- Fraidy Cat: A cat who was haunted by the ghosts of eight of his nine lives. I believe this cartoon, or at least a few episodes, was released onto VHS and then later on being released onto DVD in a series of cartoon compilation discs such as 200 Classic Cartoons: Collector's Edition and Giant 600 Cartoon Collection both from 2008 by Mill Creek Entertainment. In 2011, a few episodes ended up on the 100 Family Cartoons volume 3 DVD release through Allegro/Pop Flix. Frightfully Funny: Volume Two released by BCI also has a few episodes, too.
- Wacky and Packy: The "wacky" adventures of a prehistoric caveman and his pet woolly mammoth who had been transported to modern times.
- Aired on CBS from September 11, 1976 to December 8, 1976 with 15 episodes filmed.
- This science-fiction show was set in the year 2476. The earth had been devastated by war and pollution and had gone back to an almost Stone Age existence. A group of young scientists, Jonah (Terry Lester), Ruth (Jean Marie Hon), Samuel (Jose Flores) and their animal companion, Adam, a chimp who could talk, travel the countryside in their high tech RV (Ark II) to search for the remnants of humanity so they can teach them how to rebuild their communities and life on earth itself.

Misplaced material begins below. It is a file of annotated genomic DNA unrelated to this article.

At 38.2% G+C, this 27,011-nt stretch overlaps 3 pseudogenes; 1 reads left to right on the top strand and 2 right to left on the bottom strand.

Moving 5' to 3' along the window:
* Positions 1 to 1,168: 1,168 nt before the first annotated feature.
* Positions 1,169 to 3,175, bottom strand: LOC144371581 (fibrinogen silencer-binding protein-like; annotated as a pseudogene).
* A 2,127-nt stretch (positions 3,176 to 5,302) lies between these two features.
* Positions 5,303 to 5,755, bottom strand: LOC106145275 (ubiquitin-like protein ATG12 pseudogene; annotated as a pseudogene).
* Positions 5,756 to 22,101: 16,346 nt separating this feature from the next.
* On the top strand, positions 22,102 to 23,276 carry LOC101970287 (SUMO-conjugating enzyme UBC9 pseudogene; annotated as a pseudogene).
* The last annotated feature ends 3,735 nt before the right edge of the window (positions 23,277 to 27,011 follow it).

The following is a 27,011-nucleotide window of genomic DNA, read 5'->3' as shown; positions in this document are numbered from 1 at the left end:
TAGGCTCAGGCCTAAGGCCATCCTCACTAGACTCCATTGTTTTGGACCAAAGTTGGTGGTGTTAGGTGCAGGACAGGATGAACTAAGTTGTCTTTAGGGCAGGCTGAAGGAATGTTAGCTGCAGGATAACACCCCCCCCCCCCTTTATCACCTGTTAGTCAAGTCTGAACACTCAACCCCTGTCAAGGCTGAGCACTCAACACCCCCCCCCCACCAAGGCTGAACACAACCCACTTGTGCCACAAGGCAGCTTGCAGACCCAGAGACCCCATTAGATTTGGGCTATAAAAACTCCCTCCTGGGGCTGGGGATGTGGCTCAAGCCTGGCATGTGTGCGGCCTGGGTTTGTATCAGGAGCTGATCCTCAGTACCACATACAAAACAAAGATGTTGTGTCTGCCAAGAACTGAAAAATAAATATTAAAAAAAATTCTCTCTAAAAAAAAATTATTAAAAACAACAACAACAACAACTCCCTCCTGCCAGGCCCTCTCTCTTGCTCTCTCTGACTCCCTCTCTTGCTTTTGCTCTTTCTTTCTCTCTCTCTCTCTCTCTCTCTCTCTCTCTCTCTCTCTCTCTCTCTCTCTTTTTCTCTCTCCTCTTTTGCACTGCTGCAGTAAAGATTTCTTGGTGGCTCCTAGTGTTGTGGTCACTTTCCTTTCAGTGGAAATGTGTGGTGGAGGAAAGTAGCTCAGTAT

- The storyline, of course, is based on the story of Noah and the Ark and the names are taken from the Bible.
- As a side note, from 1980 to 1989, Lester would play Jack Abbott (he originated the role) on the daytime soap The Young and the Restless, but left the series in 1989. Sadly, he passed away in 2003, at age 53 after suffering a series of heart attacks.
- Aired on CBS from September 10, 1977, to December 17, 1977, with 15 episodes total.
- This live-action science fiction series brought together the brightest young minds at the Space Academy, situated on an asteroid. Their assignment, to explore the mysteries of space, was led by Commander Isaac Gampu (Jonathan Harris) a veteran space explorer who was really 300 years old but looked to be in his sixties.
- The series takes place in the "star year" 3732.
- Some critics disliked the idea of kids taking on dangerous assignments and thought it should be more adult-oriented. But the title of the show is Space Academy indicting that it is a school or a place of higher learning. Even the opening narration (done by Jonathan Harris) indicated that the students (space cadets) had been gathered from all reaches of the known worlds because of their unique talents and abilities for the purpose of "being trained to cope with the mysterious, the unknown, the unpredictable dangers lurking in the vast darkness of space."